Remote workers and office staff have had a tough time of it over the last 18 months, adjusting to the “hybrid working model”. But spare a thought for the unsung heroes that have borne the brunt of the workload that has enabled what is often called the new normal.
I am, of course, talking about the IT department. For years, they had been challenged to deliver more for less. Then along comes a pandemic, and suddenly every digital transformation initiative becomes a business imperative.
During the early days of lockdown it was all about configuring and distributing hardware, troubleshooting a wide range of user-owned devices and granting access to business-critical data and applications. The profile of support calls into the helpdesk will have changed dramatically too. “How can I print? Why is my wi-fi not working? Where are my files? Why am I always on mute?”
As organisations plan their return to the office it is likely that work will look and feel a bit different. The pandemic accelerated digital transformation for many businesses, turning what might have been a disaster into an opportunity. For many, it proved that remote working was just as effective as having everyone in the office. It confirmed that work was something we do, not somewhere we go.
With restrictions lifted, businesses are making a cautious return to the office. However, not everyone is going to return to office working. Many will continue to work from home, only coming into the office when some genuine facetime is required. We’re likely to see some businesses downsizing their office space or replacing rows of desks with flexible spaces designed to support hot-desking and collaborative workgroups.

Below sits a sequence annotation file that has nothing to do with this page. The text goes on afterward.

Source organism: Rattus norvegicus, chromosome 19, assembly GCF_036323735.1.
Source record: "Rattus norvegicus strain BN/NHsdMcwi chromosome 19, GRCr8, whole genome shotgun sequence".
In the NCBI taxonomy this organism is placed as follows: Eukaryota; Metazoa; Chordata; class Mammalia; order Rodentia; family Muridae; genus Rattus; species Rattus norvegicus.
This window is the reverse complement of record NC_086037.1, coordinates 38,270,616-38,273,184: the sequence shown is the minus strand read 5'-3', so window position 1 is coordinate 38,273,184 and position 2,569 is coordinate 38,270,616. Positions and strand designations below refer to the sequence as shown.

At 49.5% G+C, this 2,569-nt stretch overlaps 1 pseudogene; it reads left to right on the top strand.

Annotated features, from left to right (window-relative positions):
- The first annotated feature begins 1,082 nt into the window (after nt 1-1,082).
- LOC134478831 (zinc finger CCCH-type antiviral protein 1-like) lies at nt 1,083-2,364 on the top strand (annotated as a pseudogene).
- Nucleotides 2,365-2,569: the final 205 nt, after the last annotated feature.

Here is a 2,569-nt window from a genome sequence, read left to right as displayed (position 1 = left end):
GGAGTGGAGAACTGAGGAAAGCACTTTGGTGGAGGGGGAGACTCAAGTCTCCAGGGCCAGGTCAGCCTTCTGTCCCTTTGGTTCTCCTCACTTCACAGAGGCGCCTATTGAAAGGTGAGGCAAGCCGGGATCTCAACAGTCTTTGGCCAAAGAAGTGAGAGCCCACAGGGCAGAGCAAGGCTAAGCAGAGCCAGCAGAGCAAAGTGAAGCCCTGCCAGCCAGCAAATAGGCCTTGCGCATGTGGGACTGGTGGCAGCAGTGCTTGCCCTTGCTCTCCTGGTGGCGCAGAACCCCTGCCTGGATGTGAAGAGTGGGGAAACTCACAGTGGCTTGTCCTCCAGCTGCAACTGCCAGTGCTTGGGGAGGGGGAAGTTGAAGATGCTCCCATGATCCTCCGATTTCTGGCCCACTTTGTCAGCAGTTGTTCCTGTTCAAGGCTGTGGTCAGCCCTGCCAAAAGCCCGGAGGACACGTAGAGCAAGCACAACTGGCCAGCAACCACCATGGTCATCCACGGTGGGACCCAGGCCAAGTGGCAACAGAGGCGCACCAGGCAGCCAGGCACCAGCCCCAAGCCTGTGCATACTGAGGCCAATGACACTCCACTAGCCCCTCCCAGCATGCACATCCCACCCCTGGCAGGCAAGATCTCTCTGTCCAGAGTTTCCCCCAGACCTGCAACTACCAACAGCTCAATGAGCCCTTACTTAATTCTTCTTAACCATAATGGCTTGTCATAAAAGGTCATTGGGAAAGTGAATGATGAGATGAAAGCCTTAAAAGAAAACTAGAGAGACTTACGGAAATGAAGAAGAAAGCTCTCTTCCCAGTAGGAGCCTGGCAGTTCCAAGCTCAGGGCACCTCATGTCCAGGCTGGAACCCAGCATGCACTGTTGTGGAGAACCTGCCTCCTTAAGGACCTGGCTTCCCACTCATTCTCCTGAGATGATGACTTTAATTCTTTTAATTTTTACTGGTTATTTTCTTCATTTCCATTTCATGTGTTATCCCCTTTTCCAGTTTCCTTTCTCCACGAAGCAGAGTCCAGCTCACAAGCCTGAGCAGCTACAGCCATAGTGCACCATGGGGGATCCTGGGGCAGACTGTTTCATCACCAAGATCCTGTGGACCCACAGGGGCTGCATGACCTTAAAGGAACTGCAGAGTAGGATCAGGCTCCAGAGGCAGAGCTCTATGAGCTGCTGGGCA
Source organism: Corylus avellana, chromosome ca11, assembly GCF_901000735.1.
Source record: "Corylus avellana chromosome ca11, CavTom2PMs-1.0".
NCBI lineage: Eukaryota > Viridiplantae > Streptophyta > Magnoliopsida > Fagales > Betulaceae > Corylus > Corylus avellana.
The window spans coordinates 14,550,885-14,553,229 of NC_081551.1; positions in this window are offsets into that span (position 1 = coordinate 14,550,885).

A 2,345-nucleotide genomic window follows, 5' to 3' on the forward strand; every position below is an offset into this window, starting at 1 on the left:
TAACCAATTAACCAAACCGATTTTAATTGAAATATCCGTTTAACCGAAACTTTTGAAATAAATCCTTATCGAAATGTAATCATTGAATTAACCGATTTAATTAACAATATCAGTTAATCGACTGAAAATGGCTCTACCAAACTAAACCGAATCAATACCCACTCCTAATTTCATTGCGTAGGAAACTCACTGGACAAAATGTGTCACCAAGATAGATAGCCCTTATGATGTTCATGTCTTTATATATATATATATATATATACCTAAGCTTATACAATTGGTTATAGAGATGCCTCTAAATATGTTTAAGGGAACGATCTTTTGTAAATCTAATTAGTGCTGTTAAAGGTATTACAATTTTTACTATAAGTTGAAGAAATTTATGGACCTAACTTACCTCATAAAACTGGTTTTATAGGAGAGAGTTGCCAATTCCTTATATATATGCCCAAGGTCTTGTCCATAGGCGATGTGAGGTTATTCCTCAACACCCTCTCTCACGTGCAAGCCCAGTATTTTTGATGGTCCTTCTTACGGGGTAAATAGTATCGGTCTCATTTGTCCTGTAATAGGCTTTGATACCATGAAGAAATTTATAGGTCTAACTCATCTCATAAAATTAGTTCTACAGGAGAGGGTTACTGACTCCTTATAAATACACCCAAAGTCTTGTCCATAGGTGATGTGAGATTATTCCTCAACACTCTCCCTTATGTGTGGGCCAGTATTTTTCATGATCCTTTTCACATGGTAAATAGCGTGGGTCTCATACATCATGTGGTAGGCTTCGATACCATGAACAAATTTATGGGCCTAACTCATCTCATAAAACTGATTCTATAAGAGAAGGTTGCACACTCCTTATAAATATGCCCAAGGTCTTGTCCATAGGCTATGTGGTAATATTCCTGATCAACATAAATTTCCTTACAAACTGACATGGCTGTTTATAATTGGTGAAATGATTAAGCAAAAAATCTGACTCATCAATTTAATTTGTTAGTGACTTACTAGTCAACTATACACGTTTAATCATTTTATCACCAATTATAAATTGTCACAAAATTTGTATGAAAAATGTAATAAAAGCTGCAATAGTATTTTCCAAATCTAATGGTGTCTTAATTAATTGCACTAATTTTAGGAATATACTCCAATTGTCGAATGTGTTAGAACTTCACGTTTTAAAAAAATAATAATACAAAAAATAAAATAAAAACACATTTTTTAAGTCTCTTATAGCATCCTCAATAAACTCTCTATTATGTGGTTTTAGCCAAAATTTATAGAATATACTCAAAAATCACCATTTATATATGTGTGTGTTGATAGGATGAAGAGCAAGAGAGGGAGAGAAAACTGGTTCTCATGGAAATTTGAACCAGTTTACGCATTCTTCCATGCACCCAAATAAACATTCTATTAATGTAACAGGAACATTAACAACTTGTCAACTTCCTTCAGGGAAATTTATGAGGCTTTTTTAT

Those emergency measures that were put in place as part of a business continuity strategy have evolved to facilitate a new way of working; one that features a greater degree of process automation, ubiquitous connectivity and secure collaboration. The digitalisation of business-critical applications has created a template for transforming other parts of the business; those that traditionally relied upon more manual processes.
Print management is a classic example. With workers looking to connect from anywhere and on any device, effectively managing print processes can become both complex and time-consuming. How do you make sure users aren’t printing more than they need? How do you make sure confidential documents aren’t left siting on a printer for anyone to see? How do you get visibility of how much you spend on printing across the business?
Workflows, data and applications continue to migrate to the cloud, and print management is no exception. Businesses are taking advantage of the access-anywhere nature of cloud apps to improve process efficiency and visibility. They are also leveraging unified print management solutions to improve their sustainability, or “green” credentials. With the ability to enforce eco-friendly policies, businesses can reduce paper wastage, toner usage and energy consumption.
The concept of the paperless office has been around since the 1970s. The fact that we haven’t got there yet is testament to the importance of print for many businesses, particularly those with strict compliance regulations or those that depend on frequent exchange of agreements. Digital transformation of accounts payable processes and the introduction of eSignature solutions may lessen our dependence on printed material in the future, but the need for effective print management remains.
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If you’d like to talk to us about the future of print management in your organisation, or any of the other topics covered in this article, contact us – email@example.com